Nolan’s new system is designed to let the safeties set the defense quickly and then play mind games with the opposing quarterback. DeCoud might line up in his normal spot with the defensive backs, or he might roam up with the linebackers or defensive line.

    He’s been given free reign to make pre-snap adjustments and even change Nolan’s plays at times. Decoud’s intelligence is shining with the newfound aggressiveness of this scheme, and his game is taking off.

42. Trent Williams, OT, Washington Redskins

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    The Word: Author's Take

    When you think of the elite left tackles in the NFL, you probably go to Joe Thomas or Jake Long—maybe last year or the year before that even. This year, Trent Williams is establishing himself as an elite blindside protector.

    Williams has allowed just one sack in four starts—and that's protecting a running rookie quarterback who's struggled with his pocket presence. Williams has been stellar for the Redskins' all-around game, showing the quickness and length to dominate in the run and pass game.

41. Darnell Dockett, DE, Arizona Cardinals

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    The Word: NFL Lead Writer, Michael Schottey

    While I would never encourage anyone following Dockett on Twitter, watching him play is always revelatory. He has a nose for the ball and always seems to have the right counter-punch for anything opposing linemen throw at him. He's one of the more well-rounded defensive linemen in all of football. 

40. LeSean McCoy, RB, Philadelphia Eagles

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    The Word: Author's Take

    LeSean McCoy is arguably the most talented running back in the NFL, but as far as production goes, he's being held back by his head coach.

    If we were ranking on raw talent, McCoy would be higher than No. 40 overall and would likely top the running back list. Instead, thanks to Andy Reid, he's down here near the bottom. McCoy has talent, but until the Eagles start to use him properly, we can't argue for him to be ranked higher as a producer and on impact.

39. Mike Pouncey, OC, Miami Dolphins

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    The Word: NFL Lead Writer, Michael Schottey

38. Rob Gronkowski, TE, New England Patriots

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    The Word: Author's Take

    There is no doubting that Rob Gronkowski is the most talented, gifted tight end in football. That impact led to a record-setting 2011 season, but so far in 2012, we're waiting.

    Gronkowski has been very good. Let's not take that away from him, but he's not been the monster he was last season. That could come down the stretch. It is only Week 5 afterall, but the key will be Gronkowski's ball security. His three drops are an issue, but his three touchdowns are a nice counter-argument, too.

    We love Gronk, and when this list comes out in 12 weeks, we're betting he's ranked higher.

37. Johnathan Joseph, CB, Houston Texans

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    The Word: AFC South Lead Blogger, Nate Dunlevy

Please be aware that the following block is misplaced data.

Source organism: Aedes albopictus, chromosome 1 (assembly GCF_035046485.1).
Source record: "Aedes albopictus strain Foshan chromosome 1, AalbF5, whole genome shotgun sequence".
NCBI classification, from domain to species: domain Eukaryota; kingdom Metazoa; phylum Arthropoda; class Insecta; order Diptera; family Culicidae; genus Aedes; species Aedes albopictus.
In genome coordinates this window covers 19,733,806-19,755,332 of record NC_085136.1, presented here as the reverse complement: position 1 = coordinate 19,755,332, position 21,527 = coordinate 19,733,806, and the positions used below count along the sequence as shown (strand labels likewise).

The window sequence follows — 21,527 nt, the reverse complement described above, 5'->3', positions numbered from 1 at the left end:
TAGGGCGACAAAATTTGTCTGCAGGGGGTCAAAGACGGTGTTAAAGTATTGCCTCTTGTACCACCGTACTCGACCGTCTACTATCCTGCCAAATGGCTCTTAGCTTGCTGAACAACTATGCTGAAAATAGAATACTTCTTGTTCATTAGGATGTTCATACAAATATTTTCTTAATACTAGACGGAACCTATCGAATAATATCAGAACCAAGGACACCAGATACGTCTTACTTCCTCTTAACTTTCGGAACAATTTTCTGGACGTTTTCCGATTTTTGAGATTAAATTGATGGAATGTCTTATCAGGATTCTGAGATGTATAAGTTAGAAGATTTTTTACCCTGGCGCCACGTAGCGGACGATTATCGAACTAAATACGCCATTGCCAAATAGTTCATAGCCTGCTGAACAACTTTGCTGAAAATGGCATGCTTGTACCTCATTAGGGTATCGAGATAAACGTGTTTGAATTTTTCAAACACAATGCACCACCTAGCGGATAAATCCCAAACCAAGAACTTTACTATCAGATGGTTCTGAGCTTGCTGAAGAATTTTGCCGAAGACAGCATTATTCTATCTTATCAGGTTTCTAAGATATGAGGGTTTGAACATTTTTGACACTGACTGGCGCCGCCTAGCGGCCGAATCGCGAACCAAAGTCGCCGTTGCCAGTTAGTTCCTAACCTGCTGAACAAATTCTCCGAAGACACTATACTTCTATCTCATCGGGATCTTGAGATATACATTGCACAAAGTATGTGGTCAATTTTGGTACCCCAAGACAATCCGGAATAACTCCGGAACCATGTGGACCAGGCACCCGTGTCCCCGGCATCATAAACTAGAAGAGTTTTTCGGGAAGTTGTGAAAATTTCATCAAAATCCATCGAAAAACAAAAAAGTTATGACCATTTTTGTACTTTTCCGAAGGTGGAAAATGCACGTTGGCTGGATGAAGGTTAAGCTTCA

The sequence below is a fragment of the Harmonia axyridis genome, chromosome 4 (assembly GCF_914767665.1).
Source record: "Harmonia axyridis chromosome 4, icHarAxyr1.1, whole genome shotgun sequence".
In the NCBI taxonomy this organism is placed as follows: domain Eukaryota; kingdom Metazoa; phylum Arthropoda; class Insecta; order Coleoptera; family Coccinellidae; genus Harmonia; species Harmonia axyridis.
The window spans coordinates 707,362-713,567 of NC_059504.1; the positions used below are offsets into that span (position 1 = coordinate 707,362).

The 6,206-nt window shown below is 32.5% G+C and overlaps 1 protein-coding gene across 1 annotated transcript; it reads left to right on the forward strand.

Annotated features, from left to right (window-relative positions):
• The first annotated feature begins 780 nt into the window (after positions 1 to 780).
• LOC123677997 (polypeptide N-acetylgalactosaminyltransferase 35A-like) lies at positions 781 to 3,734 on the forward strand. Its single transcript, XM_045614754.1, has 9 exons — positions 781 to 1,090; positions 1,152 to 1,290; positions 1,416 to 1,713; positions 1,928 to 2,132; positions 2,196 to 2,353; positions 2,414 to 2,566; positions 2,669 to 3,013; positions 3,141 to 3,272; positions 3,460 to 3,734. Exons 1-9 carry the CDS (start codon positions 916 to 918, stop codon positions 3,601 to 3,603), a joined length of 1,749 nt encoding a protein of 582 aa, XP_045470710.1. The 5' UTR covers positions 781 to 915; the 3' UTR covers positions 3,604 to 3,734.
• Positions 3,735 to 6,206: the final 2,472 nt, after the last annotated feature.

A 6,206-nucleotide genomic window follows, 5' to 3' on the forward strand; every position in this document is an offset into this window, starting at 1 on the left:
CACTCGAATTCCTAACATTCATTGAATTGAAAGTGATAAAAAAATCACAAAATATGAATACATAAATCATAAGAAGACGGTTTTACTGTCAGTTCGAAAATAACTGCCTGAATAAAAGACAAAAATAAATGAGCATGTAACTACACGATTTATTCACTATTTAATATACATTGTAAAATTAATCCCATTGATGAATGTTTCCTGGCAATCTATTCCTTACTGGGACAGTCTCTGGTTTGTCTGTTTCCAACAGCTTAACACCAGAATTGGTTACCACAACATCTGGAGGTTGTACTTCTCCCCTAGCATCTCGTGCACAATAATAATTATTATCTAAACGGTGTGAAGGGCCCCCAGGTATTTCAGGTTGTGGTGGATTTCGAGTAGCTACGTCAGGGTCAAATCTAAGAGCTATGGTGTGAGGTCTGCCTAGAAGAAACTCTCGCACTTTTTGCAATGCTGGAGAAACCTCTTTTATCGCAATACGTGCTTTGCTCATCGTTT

Johnathan Joseph transforms the Texans defense and allows it to run the exotic blitzes that turn virtually every linebacker on the team into a sack threat. He isn't quite the lockdown player Revis is, but Wade Phillips uses him perfectly.

    He's nearly impossible to throw short and possesses elite ball and recovery skills. He's the linchpin of one of the most feared defenses in the NFL.

36. Justin Smith, DE, San Francisco 49ers

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    The Word: San Francisco 49ers Featured Columnist, Jesse Reed

    The San Francisco 49ers have the NFL's best front seven, and Justin Smith is the cornerstone upon which this unit is built. 

    At 6'4" and 285 pounds, Smith isn't a particularly big man by NFL standards, but he's a bull of a man who can drive most offensive tackles back into their own quarterback with frightening regularity.

    Beyond his physical abilities, which are impressive in their own right, Smith plays with supreme discipline and a relentless motor. He's at his best at the end of games, when offensive linemen are worn down. While they fade, Smith gets stronger.


    The Word: Kansas City Chiefs Right Tackle, Eric Winston

    What does Smith do best? Everything. Very few 5-technique defensive ends can do it all. Smith can do it all and then some. 

35. Maurice Jones-Drew, RB, Jacksonville Jaguars

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    The Word: AFC South Lead Blogger, Nate Dunlevy

    MJD IS the Jaguars offense. Despite being cursed with one of the league's most decrepit passing games, Jones-Drew overcomes stacked boxes every week to put up huge totals.

    He's not as fast as he used to be, but his low center of gravity and tremendous strength allows him to grind through tackles, turning two-yard gains into six-yard gains. He can catch, return kicks and block. He is as complete a back as there is in the NFL and is right in his prime.

34. Von Miller, OLB, Denver Broncos

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    The Word: Former NFL Defensive Lineman Stephen White

    What makes Von Miller so good is his explosiveness in his first two steps. Whether he is pass rushing, dropping in coverage or playing the run, when Miller sees a play to be made he can get there with the best of them because of his first two steps.

    This gives offensive tackles fits, as they must to bail out of their stances to try to catch up to him when he goes around the corner. After he does that enough times, then he catches them under the chin and easily pushes them back because they are trying so hard to account for his speed.